(Chancery Division; Proudman J; 6 March 2009)
The solicitor had been acting for wife in her ancillary relief proceedings, but came off the record because, he alleged, the client was refusing to accept his advice and as a separate matter had not paid fees due. The wife sought an adjournment of the subsequent hearing in the ancillary relief proceedings, because she was unrepresented. The ancillary relief judge conducted an inquiry, concerned to discover whether the situation was the wife's fault and whether her application was a mere delaying tactic. Although the judge gave directions requiring the wife to present evidence, she did not do so; however, in cross-examination she said that she was happy to pay the solicitor's bills and disputed that she had refused to do so. Some months later the solicitor served a statutory demand for the outstanding fees, and then issued a bankruptcy petition based on the alleged debt, filing an affidavit in support stating that at the ancillary relief hearing the wife had agreed that the fees specified in the invoices were due and owing. The chief registrar made the bankruptcy order 'very reluctantly'; he noted that solicitors' costs that had not formed the subject of a judgment, assessment or agreement were not a liquidated sum for the purpose of founding a bankruptcy petition, but proceeded on the basis that the wife had 'just about' admitted the solicitor's invoices within the ancillary relief proceedings. The wife appealed.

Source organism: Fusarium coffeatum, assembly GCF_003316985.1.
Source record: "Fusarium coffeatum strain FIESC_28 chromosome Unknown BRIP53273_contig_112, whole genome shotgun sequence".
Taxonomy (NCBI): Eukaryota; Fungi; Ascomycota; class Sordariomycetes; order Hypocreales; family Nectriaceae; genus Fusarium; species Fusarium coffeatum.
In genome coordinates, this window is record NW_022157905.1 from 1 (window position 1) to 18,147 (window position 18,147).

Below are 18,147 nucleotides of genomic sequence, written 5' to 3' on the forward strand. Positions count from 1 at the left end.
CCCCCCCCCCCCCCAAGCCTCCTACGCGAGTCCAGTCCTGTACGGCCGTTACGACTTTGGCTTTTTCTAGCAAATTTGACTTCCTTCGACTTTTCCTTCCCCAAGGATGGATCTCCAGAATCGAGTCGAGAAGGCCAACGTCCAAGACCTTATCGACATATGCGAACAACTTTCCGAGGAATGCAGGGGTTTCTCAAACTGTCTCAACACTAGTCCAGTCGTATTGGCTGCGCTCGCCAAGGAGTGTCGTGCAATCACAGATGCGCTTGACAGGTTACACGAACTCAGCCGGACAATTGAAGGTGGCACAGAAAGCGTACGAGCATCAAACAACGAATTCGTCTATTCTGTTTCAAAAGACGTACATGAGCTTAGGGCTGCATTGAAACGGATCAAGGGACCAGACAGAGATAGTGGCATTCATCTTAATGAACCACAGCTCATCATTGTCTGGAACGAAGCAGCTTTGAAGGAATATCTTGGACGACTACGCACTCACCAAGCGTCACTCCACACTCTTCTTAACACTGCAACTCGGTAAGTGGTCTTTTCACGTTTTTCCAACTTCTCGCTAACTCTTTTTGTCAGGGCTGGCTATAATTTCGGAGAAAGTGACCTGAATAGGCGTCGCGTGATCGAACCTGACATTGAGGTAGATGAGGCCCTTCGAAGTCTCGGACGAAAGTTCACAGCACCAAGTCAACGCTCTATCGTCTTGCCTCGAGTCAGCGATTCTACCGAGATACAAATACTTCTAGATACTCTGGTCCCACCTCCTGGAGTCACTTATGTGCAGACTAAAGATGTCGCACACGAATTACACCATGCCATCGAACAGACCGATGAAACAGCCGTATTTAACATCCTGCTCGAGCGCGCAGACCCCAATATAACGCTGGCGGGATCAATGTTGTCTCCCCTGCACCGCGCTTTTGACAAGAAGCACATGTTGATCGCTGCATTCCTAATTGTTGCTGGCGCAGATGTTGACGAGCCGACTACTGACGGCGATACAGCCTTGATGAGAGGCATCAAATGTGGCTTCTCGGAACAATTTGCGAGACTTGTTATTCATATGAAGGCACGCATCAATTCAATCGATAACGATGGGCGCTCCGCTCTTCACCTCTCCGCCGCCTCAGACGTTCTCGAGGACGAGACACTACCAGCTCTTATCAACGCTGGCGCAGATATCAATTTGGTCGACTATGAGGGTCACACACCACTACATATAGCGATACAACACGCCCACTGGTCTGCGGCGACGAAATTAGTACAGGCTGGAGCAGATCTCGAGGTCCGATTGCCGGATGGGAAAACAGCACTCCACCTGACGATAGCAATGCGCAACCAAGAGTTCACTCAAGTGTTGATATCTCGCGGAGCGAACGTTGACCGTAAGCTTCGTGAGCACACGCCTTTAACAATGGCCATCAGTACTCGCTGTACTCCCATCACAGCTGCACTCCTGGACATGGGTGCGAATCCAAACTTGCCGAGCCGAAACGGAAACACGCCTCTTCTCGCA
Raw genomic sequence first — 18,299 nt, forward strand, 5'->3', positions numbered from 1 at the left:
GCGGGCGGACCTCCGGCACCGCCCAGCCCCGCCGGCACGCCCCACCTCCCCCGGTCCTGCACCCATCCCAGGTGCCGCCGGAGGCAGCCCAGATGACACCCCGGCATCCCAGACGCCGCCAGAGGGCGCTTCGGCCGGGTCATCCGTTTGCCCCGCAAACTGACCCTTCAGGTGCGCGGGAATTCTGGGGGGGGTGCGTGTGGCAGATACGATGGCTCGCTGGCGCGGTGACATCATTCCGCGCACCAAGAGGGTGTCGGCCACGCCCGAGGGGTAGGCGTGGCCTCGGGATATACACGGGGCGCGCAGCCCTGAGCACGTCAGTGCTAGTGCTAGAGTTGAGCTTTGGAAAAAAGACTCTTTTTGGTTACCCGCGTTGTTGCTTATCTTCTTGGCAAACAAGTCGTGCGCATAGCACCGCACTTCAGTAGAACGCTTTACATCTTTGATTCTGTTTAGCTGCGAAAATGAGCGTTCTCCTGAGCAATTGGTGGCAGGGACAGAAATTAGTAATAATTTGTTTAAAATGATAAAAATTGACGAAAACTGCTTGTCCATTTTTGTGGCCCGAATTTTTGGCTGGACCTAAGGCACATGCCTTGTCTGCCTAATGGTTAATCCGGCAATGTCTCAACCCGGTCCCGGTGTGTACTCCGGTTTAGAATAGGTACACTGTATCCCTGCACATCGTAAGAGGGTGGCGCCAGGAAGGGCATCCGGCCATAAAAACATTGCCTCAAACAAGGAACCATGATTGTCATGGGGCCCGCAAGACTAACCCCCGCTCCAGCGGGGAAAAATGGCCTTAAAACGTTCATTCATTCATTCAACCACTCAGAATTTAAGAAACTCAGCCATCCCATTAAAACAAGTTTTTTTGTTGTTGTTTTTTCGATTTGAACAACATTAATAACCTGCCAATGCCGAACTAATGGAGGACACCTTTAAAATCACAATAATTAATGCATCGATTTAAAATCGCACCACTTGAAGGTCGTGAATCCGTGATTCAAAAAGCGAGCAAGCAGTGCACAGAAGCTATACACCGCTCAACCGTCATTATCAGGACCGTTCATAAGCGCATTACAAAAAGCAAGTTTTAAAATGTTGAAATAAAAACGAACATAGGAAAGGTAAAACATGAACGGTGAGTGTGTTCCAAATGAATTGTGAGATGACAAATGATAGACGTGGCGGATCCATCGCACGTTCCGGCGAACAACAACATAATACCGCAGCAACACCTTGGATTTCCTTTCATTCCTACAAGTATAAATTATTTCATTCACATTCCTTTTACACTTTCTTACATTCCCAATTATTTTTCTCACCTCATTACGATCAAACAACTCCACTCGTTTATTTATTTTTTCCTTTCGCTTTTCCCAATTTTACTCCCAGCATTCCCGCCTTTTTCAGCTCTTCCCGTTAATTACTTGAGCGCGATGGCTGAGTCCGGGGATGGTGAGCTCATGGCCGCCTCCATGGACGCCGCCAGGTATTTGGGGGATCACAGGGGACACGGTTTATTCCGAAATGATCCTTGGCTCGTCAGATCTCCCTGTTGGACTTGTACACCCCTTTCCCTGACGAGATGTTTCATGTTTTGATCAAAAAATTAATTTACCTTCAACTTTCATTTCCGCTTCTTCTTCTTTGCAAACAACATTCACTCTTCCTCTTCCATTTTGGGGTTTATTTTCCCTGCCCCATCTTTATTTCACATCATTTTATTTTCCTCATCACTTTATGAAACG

Whether a sum was liquidated and whether there was a defence to the claim were separate issues and the first must be determined before the second was addressed. Given the possibility of submitting a solicitors untaxed bill for assessment, if the sum owing was to be recognised as a liquidated sum, any admission, acknowledgement or agreement as to the bill must be one from which the client had bound himself not to resile. A mere acknowledgement or admission of liability would be insufficient to bind the client to forgo judicial assessment or determination. The solicitor's bill in this case had been for an unliquidated sum, and therefore not liable to found a bankruptcy petition. The court acknowledged that this conclusion ran counter to the established practice of experienced registrars in bankruptcy. In any event the wife's statements in the course of the ancillary relief proceedings had not amounted to a sufficiently clear and unequivocal admission of liability on her part.